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Indicator Assessment Bathing water quality (CSI 022) - Assessment published Mar 2012
The quality of water at designated bathing waters in Europe (coastal and inland) has improved significantly since 1990. Compliance with mandatory values in EU coastal bathing waters increased from just below 80 % in 1990 to 92.1 % in 2010. Compliance with guide values likewise rose from over 68 % to 79.5 % in 2010. Compliance with mandatory values in EU inland bathing waters increased from 52 % in 1990 to 90.2 % in 2010. Similarly, the rate of compliance with guide values moved from 36.4 % in 1990 to 60.5 % in 2010.
Located in Data and maps Indicators Bathing water quality
Figure Phosphorus concentrations in lakes (total phosphorus) between 1992 and 2009 in different geographical regions of Europe.
The data series per region are calculated as the average of the annual mean for lake monitoring stations in the region. Only complete series after inter/extrapolation are included (see indicator specification). There were no stations with complete series after inter/extrapolation in the South and Southeast regions. The number of lake monitoring stations included per geographical region is given in parentheses
Located in Data and maps Maps and graphs
Figure Phosphorus concentrations in rivers (orthophosphate) between 1992 and 2009 in different sea regions of Europe
The sea region data series are calculated as the average of annual mean data from river monitoring stations in each sea region. The data thus represents rivers or river basins draining into that particular sea. Only complete series after inter/extrapolation are included (see indicator specification). The number of river monitoring stations per region is given in parentheses.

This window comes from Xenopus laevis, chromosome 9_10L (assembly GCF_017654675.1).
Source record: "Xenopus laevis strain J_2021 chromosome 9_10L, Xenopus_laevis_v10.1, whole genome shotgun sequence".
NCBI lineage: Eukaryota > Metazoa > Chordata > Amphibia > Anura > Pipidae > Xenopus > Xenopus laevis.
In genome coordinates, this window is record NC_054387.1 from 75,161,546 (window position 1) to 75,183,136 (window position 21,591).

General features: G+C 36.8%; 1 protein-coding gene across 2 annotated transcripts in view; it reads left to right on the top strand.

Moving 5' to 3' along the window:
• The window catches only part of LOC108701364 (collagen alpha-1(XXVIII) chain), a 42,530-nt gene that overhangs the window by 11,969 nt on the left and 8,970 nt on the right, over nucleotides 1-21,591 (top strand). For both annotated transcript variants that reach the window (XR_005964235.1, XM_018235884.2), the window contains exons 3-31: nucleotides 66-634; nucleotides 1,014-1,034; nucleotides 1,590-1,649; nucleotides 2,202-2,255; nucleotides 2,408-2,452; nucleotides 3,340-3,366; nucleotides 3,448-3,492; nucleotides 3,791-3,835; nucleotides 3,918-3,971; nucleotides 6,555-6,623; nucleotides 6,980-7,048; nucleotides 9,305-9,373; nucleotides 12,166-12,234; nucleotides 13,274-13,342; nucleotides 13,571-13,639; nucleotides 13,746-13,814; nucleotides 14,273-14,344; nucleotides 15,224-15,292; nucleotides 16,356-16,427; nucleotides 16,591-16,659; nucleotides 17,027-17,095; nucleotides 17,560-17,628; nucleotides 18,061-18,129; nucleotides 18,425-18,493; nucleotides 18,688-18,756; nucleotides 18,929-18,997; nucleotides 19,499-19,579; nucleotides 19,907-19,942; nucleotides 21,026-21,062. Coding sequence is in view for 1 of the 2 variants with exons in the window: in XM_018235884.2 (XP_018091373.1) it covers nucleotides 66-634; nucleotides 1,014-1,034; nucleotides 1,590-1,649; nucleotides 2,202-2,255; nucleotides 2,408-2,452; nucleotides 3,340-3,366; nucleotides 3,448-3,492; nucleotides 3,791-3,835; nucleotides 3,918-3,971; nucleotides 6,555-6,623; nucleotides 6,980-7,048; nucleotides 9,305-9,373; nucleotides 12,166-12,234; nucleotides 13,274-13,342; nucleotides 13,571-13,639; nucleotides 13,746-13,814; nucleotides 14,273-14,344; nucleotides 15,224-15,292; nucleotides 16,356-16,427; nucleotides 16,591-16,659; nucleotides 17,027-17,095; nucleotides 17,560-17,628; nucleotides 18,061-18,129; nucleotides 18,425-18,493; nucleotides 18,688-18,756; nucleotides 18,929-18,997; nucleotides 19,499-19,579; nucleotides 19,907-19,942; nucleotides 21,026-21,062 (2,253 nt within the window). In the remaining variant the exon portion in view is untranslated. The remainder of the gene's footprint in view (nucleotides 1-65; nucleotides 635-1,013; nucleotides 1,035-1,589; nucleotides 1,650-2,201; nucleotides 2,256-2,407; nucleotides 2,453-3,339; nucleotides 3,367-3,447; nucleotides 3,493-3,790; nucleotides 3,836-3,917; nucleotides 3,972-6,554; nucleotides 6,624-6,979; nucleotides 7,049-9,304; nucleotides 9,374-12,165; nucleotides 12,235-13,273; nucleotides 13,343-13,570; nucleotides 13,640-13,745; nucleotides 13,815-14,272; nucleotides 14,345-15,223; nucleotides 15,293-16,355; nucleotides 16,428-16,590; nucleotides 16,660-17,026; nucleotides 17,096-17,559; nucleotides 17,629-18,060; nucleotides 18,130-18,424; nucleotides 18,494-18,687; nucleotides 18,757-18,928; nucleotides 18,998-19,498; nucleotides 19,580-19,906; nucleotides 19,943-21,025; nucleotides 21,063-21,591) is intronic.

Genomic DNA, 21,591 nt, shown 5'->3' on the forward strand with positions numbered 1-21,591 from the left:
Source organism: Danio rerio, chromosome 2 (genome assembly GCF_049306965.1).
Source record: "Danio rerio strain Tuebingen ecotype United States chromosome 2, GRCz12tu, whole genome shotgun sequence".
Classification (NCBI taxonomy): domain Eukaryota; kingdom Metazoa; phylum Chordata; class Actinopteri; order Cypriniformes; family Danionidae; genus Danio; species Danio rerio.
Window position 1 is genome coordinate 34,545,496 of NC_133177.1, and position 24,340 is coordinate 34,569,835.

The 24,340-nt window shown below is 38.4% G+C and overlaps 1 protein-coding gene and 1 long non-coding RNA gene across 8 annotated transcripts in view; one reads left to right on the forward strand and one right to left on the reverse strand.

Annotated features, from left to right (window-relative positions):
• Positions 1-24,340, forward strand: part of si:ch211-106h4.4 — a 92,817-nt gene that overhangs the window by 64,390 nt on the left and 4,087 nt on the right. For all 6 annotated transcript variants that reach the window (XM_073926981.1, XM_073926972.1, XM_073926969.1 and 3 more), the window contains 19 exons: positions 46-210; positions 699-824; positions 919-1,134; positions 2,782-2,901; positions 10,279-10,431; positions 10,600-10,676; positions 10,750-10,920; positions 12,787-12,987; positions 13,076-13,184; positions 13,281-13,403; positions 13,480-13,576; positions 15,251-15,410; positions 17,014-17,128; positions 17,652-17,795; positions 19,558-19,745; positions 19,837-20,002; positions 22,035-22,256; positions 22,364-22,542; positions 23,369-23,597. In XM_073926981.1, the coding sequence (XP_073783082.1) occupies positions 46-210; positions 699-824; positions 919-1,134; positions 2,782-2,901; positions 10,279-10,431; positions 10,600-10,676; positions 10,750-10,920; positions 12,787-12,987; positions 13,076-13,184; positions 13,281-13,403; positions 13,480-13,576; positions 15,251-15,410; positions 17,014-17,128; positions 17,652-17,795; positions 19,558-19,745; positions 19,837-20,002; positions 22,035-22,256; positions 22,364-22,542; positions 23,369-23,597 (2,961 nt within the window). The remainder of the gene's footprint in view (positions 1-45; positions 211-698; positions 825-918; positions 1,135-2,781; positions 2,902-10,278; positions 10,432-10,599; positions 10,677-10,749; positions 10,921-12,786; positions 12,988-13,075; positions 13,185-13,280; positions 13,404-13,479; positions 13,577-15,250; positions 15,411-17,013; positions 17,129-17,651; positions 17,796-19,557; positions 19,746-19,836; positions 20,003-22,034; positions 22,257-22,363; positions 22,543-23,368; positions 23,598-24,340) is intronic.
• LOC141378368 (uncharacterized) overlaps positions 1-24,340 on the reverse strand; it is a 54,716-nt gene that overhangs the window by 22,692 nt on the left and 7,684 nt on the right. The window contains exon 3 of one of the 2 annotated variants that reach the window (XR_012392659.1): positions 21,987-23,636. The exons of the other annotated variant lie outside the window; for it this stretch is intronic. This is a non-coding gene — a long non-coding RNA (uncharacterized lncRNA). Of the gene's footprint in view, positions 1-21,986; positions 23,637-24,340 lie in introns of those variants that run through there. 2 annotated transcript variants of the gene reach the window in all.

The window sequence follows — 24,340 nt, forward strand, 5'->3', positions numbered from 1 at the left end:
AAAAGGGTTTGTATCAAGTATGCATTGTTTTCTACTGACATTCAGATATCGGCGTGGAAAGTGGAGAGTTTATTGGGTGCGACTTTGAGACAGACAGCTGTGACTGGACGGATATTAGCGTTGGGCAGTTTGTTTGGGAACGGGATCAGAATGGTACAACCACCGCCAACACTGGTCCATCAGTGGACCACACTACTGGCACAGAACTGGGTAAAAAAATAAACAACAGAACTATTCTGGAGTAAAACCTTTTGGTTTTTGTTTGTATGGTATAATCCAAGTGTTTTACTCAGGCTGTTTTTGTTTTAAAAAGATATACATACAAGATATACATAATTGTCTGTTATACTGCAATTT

Located in Data and maps Maps and graphs
Figure BOD5 concentrations in rivers between 1992 and 2009 draining to different sea regions of Europe
Geographical coverage: Baltic Sea, Black Sea, Celtic Seas, Bay of Biscay, Iberian Cost, Greater North Sea, Mediterranean Sea.
Located in Data and maps Maps and graphs
Indicator Assessment Emissions of acidifying substances (CSI 001/APE 007) - Assessment published Dec 2011
Emissions of the acidifying pollutants (nitrogen oxides (NO X ), sulphur oxides (SO X ) and ammonia (NH 3 ) have decreased significantly in most of the individual EEA member countries between 1990 and 2009. Emissions of SO X have decreased by 76%, NO X by 41% and NH 3 emissions by 26% since 1990. The EU-27 is on track to meet its overall target to reduce emissions of SO X and NH 3 as specified by the EU’s National Emissions Ceiling Directive (NECD). However a number of individual Member States, and the EU as a whole, anticipates missing their NECD 2010 emission ceilings for NO X . Of the three non-EU countries having emission ceilings for 2010 under the UNECE/CLRTAP Gothenburg protocol (Liechtenstein, Norway and Switzerland), both Liechtenstein and Norway reported NO X emissions in 2009 that were substantially higher than their respective 2010 ceilings.
Located in Data and maps Indicators Emissions of acidifying substances
Indicator Assessment Emissions of ozone precursors (CSI 002/APE 008) - Assessment published Dec 2011